Fig. 5
figure 5

Site amplification factors at strong motion stations; At each station, two site amplification factors are compared. One is the result of the GIT analysis (Nozu and Sugano 2010). The gray hatching indicates the average ± one standard deviation in the logarithmic scale except for HKD004, SOYH09 and ABSH02, where only one record was available in the GIT analysis. The other is the site amplification factor based on the records of the May 24, 2013 Sea of Okhotsk earthquake (blue line). The observed Fourier spectrum at each station (Fig. 4) was divided by the observed Fourier spectrum at ABSH05 and multiplied by the site amplification factor at ABSH05 evaluated by Nozu and Sugano (2010)

Figure 1b shows the comparison between the J-SHIS model and the site amplification factors at strong motion stations based on the records of the May 24, 2013 Sea of Okhotsk earthquake (Fig. 5). The color contour is the same as Fig. 1a and indicates the thickness of the layers with a shear wave velocity less than 2000 m/s in the J-SHIS model. Blue, yellow and red circles are used similarly as in Fig. 1a. The results clearly indicate that the region of large site amplification in the low-frequency range in Northern Hokkaido extends to the eastern Soya region ,where the J-SHIS model does not indicate the existence of thick sedimentary layers.

The May 24, 2013 Sea of Okhotsk earthquake is unique in terms of its size and distance and it was difficult to find another earthquake that allows us to conduct a similar analysis in the same region. For example, for the May 30, 2015, MW7.9, Ogasawara earthquake, only P wave part was recorded at the stations shown in Fig. 4 except for ABSH05, where only S wave part was recorded. Thus, a similar analysis is prohibitive for this event. The only exception could be the June 29, 2002, MW7.1, Vladivostok earthquake shown in Fig. 2. For this earthquake, only P wave part was recorded at all the stations shown in Fig. 4. Although it is not possible to discuss the site response to an incident S wave based on this event, it is still possible to compare the site response to an incident P wave. The results are shown in Additional file 1: Figures S2 and S3. Additional file 1: Figure S2 shows the Fourier spectra calculated for the P wave part for the K-NET and KiK-net records at the ground surface for the June 29, 2002 Vladivostok earthquake. Additional file 1: Figure S3 compares the site amplification factors based on the GIT analysis (Nozu and Sugano 2010) and those based on the records of the June 29, 2002 Vladivostok earthquake. The result does not disagree with the statement that the region of large site amplification in the low-frequency range in Northern Hokkaido extends to the eastern Soya region.

Conclusions and discussion

In this study, the records of the May 24, 2013, MW8.3, Sea of Okhotsk earthquake were used to investigate the distributions of site amplification factors in Northern Hokkaido. Because this is a distant earthquake and the epicentral distance was greater than 1300 km even at the closest station in Hokkaido, it was assumed that the difference of ground motions at different stations represents the difference of the site effects. The author was especially interested in the site amplification factors in the east part of Northern Hokkaido, because the conventional GIT analysis (Nozu and Sugano 2010) resulted in large site amplification factors not only in the west part but also in the east part of Northern Hokkaido and their result was not consistent either with the CDMC map (2008) or the J-SHIS model.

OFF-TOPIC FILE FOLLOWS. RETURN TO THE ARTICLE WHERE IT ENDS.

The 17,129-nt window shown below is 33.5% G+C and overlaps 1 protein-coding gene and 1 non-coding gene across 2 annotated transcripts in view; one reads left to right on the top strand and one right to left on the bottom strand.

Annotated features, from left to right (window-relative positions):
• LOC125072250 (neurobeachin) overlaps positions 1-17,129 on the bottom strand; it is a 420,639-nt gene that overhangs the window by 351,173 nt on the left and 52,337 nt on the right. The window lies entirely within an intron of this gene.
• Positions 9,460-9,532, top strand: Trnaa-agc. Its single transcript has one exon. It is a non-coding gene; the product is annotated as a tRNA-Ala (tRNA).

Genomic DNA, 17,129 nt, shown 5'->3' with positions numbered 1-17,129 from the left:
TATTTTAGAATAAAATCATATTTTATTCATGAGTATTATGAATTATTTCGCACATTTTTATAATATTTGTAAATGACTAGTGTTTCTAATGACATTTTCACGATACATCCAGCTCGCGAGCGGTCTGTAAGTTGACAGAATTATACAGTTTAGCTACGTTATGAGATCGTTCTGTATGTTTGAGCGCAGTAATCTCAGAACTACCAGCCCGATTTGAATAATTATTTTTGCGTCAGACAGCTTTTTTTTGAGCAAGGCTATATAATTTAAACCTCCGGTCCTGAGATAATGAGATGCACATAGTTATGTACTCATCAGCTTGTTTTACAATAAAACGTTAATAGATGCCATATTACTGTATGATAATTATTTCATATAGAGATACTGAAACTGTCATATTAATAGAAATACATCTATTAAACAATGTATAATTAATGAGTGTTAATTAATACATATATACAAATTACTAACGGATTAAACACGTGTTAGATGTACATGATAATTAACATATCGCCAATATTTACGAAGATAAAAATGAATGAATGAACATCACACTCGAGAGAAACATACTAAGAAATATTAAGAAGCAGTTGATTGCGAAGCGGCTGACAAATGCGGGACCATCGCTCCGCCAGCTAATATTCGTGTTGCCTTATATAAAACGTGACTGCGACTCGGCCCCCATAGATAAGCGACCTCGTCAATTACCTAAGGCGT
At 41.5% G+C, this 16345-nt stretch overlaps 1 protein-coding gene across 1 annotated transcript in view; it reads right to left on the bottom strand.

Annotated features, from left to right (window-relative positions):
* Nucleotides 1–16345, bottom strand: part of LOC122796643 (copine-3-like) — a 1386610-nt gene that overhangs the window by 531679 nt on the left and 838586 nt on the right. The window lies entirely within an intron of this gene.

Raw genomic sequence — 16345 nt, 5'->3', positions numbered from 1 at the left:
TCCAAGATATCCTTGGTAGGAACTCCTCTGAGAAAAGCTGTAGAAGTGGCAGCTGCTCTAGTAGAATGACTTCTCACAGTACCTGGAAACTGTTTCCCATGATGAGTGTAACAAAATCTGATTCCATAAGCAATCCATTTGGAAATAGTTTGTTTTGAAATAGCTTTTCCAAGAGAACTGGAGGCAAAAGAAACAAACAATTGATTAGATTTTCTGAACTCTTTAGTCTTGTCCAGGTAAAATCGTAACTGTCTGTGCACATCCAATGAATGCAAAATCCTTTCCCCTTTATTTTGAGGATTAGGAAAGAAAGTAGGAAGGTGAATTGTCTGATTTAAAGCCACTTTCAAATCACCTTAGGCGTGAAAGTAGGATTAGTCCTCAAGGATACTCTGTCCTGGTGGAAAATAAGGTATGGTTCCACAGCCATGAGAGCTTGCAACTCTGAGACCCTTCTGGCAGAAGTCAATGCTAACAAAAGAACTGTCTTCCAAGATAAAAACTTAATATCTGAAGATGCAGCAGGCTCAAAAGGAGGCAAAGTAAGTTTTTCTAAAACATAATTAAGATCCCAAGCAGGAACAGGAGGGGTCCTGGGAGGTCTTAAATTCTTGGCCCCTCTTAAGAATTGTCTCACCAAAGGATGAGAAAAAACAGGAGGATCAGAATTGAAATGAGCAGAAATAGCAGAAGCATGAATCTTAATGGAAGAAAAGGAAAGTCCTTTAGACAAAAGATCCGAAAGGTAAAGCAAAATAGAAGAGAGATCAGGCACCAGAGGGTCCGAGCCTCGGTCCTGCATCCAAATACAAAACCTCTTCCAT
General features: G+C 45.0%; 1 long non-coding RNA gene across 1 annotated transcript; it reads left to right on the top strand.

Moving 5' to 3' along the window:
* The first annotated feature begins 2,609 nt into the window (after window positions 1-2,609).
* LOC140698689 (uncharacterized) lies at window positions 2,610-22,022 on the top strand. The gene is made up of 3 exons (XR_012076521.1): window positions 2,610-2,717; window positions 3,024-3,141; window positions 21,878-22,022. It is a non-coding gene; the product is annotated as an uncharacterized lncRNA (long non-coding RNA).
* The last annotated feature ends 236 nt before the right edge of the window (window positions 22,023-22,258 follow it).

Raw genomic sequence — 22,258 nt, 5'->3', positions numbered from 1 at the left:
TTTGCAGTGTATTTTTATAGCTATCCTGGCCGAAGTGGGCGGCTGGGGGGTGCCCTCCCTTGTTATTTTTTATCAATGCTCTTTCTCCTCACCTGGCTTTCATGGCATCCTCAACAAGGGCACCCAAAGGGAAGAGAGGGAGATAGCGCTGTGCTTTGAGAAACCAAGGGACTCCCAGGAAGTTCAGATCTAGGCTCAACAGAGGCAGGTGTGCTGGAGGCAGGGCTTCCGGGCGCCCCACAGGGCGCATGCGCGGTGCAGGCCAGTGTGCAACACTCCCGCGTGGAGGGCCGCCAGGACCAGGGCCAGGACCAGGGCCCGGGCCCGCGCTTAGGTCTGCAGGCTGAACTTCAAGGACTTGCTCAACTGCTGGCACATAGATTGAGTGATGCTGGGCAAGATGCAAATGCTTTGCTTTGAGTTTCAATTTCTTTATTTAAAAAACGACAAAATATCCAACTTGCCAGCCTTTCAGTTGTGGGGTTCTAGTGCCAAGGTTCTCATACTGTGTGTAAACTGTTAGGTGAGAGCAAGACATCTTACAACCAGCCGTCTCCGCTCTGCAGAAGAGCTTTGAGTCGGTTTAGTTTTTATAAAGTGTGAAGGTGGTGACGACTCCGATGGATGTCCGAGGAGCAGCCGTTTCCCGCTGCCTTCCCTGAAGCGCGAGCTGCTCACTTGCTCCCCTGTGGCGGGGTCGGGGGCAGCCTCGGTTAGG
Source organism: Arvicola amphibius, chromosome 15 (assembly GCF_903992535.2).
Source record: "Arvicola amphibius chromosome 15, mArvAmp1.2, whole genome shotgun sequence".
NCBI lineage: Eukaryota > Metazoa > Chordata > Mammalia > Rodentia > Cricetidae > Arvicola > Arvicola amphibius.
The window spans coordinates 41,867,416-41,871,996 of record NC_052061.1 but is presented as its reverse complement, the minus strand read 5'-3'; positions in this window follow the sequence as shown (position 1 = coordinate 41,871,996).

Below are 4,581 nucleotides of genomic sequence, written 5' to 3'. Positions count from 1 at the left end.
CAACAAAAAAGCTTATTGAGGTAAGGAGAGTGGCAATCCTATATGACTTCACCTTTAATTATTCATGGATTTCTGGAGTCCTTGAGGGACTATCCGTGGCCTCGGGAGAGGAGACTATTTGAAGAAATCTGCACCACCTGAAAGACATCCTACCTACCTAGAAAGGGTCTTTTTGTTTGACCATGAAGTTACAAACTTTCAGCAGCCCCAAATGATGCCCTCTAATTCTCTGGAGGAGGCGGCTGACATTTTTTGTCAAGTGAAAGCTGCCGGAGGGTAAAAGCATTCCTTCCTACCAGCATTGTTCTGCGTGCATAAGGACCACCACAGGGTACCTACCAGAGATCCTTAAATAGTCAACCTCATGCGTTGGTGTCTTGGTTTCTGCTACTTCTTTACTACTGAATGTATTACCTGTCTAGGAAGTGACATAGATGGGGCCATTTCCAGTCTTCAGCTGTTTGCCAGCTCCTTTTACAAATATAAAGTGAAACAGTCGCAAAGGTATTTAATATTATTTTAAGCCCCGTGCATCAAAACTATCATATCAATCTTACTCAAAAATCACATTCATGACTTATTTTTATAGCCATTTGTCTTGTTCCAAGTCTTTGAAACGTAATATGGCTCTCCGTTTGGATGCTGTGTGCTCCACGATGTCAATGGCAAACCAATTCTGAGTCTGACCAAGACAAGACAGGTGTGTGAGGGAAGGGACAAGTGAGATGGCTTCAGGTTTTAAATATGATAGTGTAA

The results of this study based on the records of the May 24, 2013 Sea of Okhotsk earthquake clearly indicates that the region of large site amplification in the low-frequency range in Northern Hokkaido does extend to the Okhotsk Coast. According to this result, it could be reasonable to anticipate the existence of thick sedimentary layers not only in the west part but also in the east part of Northern Hokkaido. However, existing velocity structure models do not suggest the existence of such layers.

One possible cause of the discrepancy between this amplification pattern and the existing velocity structure models could be that they are less constrained by deep boring surveys and seismic reflection surveys in the east part of Northern Hokkaido. The velocity structure model used to create the CDMC (2008) map was originally developed in the Hokkaido Working Group of the Investigating Committee for the Subduction Earthquakes along the Japan and Chishima Trench, Central Disaster Management Council (2004). In Hokkaido, many deep boring surveys and seismic reflection surveys were conducted by the Japan National Oil Corporation (JNOC). The deep boring surveys also included PS loggings. Therefore, the Hokkaido Working Group first developed a geological structure model and then converted it into a velocity structure model. When they constructed the geological structure model, they referred to the results of the deep boring surveys and seismic reflection surveys by JNOC. However, for the areas of less surveys, they relied on geological information. According to Figs. 2.1 and 2.2 of CDMC (2004), the deep boring surveys and seismic reflection surveys had been conducted by JNOC in the west part of Northern Hokkaido, but not in the east part, although there were offshore survey lines. Therefore, the velocity structure model of CDMC (2004) and CDMC (2008) was less constrained by the deep boring surveys and seismic reflection surveys in the east part. This could be the reason why the CDMC (2008) map does not capture the amplification of low-frequency ground motions in the east part of Northern Hokkaido. Similarly, the J-SHIS model (Fujiwara et al. 2009) was constrained by the deep boring surveys and seismic reflection surveys by JNOC in the west part of Northern Hokkaido, but in the east part of Northern Hokkaido, the model is less constrained.